Tennis champion Novak Djokovic, who has been described as a risk to “civil unrest” and a “talisman of anti-vaccination sentiment”, may never get the chance to defend his Australian Open title, facing a three-year ban from the country ahead of a last-ditch court challenge to stay.
Australia’s immigration minister, Alex Hawke, personally cancelled the unvaccinated world No 1’s visa, arguing his presence in Australia could incite “civil unrest” and encourage others to eschew vaccination against Covid-19.
Djokovic faces a federal court hearing Sunday morning, Australia time, which will determine whether the minister acted unreasonably in rescinding his visa.
Documents filed in the court reveal the minister’s reasons sent to Djokovic as justification for cancelling his visa.
Hawke said he accepted Djokovic’s recent Covid-19 infection meant he was a “negligible risk to those around him”, but that he was “perceived by some as a talisman of a community of anti-vaccine sentiment”.
“I consider that Mr Djokovic’s ongoing presence in Australia may lead to an increase in anti-vaccination sentiment generated in the Australian community, potentially leading to an increase in civil unrest of the kind previously experienced in Australia with rallies and protests which may themselves be a source of community transmission.
“Mr Djokovic is … a person of influence and status.
“Having regard to … Mr Djokovic’s conduct after receiving a positive Covid-19 result, his publicly stated views, as well as his unvaccinated status, I consider that his ongoing presence in Australia may encourage other people to disregard or act inconsistently with public health advice and policies in Australia.”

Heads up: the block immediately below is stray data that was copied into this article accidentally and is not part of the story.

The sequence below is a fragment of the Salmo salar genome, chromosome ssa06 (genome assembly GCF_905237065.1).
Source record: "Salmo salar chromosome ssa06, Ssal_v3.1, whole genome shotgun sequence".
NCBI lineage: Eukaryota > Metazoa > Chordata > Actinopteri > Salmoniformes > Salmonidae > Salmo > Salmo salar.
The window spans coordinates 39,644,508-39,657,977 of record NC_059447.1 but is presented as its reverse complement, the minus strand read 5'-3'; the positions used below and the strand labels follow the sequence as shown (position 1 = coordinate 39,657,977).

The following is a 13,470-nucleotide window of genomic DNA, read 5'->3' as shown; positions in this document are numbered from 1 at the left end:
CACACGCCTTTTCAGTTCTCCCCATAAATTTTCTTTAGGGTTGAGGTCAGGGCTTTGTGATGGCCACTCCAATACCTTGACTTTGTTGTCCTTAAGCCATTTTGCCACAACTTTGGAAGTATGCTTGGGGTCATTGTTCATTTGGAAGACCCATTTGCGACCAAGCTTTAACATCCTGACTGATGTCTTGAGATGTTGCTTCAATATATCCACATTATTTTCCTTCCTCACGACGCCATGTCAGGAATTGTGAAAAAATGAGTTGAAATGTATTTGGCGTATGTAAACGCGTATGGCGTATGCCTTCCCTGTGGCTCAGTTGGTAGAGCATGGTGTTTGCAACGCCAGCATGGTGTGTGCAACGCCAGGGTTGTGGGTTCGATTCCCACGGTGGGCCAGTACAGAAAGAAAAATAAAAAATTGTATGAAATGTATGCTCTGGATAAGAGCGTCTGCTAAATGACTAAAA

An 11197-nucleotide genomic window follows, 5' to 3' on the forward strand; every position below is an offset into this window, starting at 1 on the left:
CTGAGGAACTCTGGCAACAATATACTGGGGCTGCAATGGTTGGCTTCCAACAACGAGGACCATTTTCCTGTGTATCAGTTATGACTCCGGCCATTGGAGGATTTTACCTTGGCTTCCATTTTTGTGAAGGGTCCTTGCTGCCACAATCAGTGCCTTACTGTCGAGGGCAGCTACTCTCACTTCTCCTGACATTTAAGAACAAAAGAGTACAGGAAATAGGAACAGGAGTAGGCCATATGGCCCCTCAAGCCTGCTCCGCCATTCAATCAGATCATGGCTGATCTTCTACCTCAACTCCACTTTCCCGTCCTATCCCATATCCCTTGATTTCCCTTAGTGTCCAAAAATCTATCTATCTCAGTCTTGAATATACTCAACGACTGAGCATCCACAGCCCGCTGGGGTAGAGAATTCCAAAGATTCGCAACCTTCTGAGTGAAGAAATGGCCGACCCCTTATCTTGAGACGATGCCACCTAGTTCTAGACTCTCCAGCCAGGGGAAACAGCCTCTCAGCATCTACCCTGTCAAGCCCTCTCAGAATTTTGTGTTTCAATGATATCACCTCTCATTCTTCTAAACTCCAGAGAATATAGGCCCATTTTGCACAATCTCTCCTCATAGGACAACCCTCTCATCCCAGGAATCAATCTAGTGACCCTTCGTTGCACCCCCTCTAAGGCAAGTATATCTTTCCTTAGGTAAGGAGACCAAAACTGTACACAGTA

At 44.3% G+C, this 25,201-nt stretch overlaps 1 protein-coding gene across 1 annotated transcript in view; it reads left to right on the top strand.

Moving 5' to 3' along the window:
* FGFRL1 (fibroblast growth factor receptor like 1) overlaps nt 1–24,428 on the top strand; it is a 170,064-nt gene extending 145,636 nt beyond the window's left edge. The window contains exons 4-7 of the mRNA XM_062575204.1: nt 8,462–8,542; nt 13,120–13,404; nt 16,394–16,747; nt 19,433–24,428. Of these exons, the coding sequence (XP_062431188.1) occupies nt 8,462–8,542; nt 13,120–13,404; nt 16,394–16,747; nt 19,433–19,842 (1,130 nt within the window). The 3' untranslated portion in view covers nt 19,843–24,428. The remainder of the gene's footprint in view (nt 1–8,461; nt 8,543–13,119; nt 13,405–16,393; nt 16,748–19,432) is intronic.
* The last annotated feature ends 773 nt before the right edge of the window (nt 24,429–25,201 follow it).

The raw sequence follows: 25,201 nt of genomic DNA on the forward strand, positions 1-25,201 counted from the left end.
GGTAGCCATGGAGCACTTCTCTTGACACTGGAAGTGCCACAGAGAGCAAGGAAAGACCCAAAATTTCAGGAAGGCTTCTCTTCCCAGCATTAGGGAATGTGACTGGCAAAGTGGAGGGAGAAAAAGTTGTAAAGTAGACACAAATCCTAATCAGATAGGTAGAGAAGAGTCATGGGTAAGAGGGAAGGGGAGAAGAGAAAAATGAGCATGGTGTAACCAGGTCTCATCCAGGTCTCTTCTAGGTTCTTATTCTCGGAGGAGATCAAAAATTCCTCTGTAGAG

Djokovic’s visa was cancelled under the extraordinary and broad powers vested in the Australian immigration minister under section 133C(3) of Australia’s Migration Act, introduced in 2014 when Scott Morrison, the current prime minister, was immigration minister.
Having had a visa cancelled under that section, a person is barred from returning to Australia for three years, except in extraordinary circumstances “that affect the interests of Australia or compassionate or compelling circumstances affecting the interests of an Australian citizen”.
Hawke said the consequences of Djokovic’s visa cancellation were “significant”.
“Mr Djokovic regularly travels to Australia to compete in tennis tournaments … this visa cancellation … may affect his ability to be granted a visa to enter Australia in the future.”
If the three-year ban is upheld against Djokovic, he would be 37 or 38 years old before being allowed back into Australia, to compete in a tournament he has won a record nine times.
Djokovic’s legal team argued the minister failed to consider that the government’s detention of Djokovic and his potential forced removal from Australia might also incite anti-vaccination sentiment.
In documents submitted to the court, lawyers for Djokovic argued the minister took an “illogical, irrational, [and] unreasonable approach to… the question of public interest” and his own exercise of ministerial discretion.